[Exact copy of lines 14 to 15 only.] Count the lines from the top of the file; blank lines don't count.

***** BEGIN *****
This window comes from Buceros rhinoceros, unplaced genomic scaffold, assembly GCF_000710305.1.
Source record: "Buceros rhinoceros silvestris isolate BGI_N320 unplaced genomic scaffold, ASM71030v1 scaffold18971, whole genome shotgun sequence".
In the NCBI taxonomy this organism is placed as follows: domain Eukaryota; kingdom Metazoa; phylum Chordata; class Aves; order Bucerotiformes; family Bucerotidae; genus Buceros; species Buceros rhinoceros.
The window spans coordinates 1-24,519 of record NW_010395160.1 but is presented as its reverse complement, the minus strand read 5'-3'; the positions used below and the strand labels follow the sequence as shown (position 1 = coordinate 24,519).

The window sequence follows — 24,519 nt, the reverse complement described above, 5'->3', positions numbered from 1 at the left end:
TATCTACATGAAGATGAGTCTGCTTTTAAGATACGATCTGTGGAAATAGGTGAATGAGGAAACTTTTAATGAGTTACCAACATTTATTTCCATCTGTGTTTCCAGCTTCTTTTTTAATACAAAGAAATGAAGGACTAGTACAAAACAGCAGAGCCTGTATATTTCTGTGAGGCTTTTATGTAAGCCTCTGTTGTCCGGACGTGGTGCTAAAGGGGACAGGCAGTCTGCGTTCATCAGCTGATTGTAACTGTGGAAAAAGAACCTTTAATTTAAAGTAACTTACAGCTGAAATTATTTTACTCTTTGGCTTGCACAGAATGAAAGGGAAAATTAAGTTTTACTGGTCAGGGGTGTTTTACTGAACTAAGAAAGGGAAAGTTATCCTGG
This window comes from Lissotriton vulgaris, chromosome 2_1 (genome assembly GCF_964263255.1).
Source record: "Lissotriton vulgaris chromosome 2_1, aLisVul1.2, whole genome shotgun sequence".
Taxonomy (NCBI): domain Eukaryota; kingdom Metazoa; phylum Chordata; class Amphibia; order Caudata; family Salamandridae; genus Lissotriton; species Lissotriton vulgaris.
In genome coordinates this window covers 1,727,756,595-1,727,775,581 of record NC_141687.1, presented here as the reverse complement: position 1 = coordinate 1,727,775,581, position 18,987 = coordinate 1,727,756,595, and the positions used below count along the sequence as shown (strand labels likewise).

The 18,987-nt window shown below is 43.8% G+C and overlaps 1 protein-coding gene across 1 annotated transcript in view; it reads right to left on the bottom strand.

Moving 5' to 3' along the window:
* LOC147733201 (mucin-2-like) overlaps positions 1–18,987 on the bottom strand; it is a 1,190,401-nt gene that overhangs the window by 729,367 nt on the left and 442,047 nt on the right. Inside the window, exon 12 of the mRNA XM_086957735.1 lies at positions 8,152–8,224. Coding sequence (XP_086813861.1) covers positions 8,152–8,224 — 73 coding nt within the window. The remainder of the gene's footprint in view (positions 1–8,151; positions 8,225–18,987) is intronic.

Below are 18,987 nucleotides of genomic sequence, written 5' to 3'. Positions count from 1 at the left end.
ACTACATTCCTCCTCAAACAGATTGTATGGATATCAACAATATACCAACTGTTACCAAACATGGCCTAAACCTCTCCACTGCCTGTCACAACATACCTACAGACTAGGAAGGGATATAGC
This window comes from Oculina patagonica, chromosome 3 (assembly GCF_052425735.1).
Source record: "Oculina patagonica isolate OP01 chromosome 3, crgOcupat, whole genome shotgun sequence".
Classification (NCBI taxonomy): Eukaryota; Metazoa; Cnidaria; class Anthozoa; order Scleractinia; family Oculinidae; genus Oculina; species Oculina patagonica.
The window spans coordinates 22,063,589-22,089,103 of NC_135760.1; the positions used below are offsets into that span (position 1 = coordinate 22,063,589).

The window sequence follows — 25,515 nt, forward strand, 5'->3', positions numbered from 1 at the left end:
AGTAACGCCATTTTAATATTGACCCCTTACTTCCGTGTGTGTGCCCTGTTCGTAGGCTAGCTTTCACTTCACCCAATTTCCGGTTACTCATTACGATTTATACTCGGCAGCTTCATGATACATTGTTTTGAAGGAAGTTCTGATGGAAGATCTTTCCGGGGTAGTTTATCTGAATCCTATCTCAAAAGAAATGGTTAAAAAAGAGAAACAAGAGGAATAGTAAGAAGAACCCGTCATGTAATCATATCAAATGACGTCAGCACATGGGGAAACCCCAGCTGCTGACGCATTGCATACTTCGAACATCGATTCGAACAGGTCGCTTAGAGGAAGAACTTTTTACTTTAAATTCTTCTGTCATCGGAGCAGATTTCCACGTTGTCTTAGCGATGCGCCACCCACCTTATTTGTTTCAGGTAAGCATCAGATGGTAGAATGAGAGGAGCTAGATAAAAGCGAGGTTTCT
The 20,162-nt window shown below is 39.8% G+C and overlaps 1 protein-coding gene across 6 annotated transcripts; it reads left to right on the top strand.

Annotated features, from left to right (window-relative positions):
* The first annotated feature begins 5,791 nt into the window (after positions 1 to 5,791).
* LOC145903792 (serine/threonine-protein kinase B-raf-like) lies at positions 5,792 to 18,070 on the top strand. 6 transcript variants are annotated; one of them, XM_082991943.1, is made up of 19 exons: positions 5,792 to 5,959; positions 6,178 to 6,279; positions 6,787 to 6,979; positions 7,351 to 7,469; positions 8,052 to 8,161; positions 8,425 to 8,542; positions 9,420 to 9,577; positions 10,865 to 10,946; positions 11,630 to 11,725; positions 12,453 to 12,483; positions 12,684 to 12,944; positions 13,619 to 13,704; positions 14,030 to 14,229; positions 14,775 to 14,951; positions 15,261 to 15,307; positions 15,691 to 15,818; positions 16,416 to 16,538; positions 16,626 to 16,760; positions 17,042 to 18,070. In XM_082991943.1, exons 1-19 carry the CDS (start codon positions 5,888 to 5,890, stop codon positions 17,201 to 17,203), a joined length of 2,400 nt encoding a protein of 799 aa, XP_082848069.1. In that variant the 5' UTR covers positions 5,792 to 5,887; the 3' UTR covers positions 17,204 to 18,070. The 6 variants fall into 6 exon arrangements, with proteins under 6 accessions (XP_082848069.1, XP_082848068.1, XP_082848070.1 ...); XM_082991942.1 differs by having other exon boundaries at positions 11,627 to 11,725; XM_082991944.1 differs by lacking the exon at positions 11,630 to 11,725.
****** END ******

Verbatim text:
Below are 18,987 nucleotides of genomic sequence, written 5' to 3'. Positions count from 1 at the left end.
ACTACATTCCTCCTCAAACAGATTGTATGGATATCAACAATATACCAACTGTTACCAAACATGGCCTAAACCTCTCCACTGCCTGTCACAACATACCTACAGACTAGGAAGGGATATAGC